Desertification is the conversion of fertile and cultivable land into barren land by human and natural forces. Human activities like mining, quarrying and construction have aggravated desertification in many countries. The loss of fertile and natural land by desertification amounts to 35% of the land surface. Desertification affects a large number of people living in 110 countries. It occurs mainly in the semi-arid deserted regions.



Question 4.

Fill in the blanks:

In the developing countries 95% of the sewage is let into ____________.


Answer:

In the developing countries, 95% of the sewage is let into rivers.

Explanation:


Resources can be classified as renewable and non-renewable. Renewable resources are those resources that will get renewed and replenished through physical, chemical and mechanical processes. Even though water is a renewable resource and can be replenished able, nearly 60% of all the fresh water sources are under threat by pollution. Nearly 95% of the sewage is let into rivers in developing countries from the discharge from factories and other chemical pollutants. All the river systems in the developing countries are under the threat of pollution from sewer waste.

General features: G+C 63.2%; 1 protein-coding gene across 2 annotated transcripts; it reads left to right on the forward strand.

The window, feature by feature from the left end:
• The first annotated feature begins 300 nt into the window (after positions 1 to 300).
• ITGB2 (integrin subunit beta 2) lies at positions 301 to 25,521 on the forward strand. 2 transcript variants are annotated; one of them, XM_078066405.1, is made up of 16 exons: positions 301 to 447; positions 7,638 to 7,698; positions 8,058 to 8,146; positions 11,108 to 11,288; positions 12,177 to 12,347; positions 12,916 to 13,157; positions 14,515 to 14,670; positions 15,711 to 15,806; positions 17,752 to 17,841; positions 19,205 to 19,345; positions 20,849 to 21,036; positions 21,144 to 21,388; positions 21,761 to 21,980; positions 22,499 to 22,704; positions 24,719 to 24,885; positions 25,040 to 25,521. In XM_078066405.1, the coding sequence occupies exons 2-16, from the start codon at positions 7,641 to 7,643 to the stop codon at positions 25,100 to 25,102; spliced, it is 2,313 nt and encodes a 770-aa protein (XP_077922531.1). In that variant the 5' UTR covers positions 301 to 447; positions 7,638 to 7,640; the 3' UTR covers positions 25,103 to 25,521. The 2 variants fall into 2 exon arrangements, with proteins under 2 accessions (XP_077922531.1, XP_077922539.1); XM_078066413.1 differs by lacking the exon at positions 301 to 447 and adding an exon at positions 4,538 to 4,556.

Question 5.

Fill in the blanks:

The first Indian Remote Sensing Satellite IRS IA was launched in _______________.


Answer:

The first Indian Remote Sensing Satellite IRS IA was launched in 1988.

Explanation:


With the development of technology, new techniques like remote sensing can be used for analysing the change in the stock of natural resources occurring in the world. The depletion and accumulation of resources can be identified from the satellites launched using the remote sensing technology. With this objective, India launched the IRS IA satellite in 1988.



Question 6.

Choose the correct answer:

Freshwater of the Earth is only

A. 30%

B. 0.03%

C. 3%


Answer: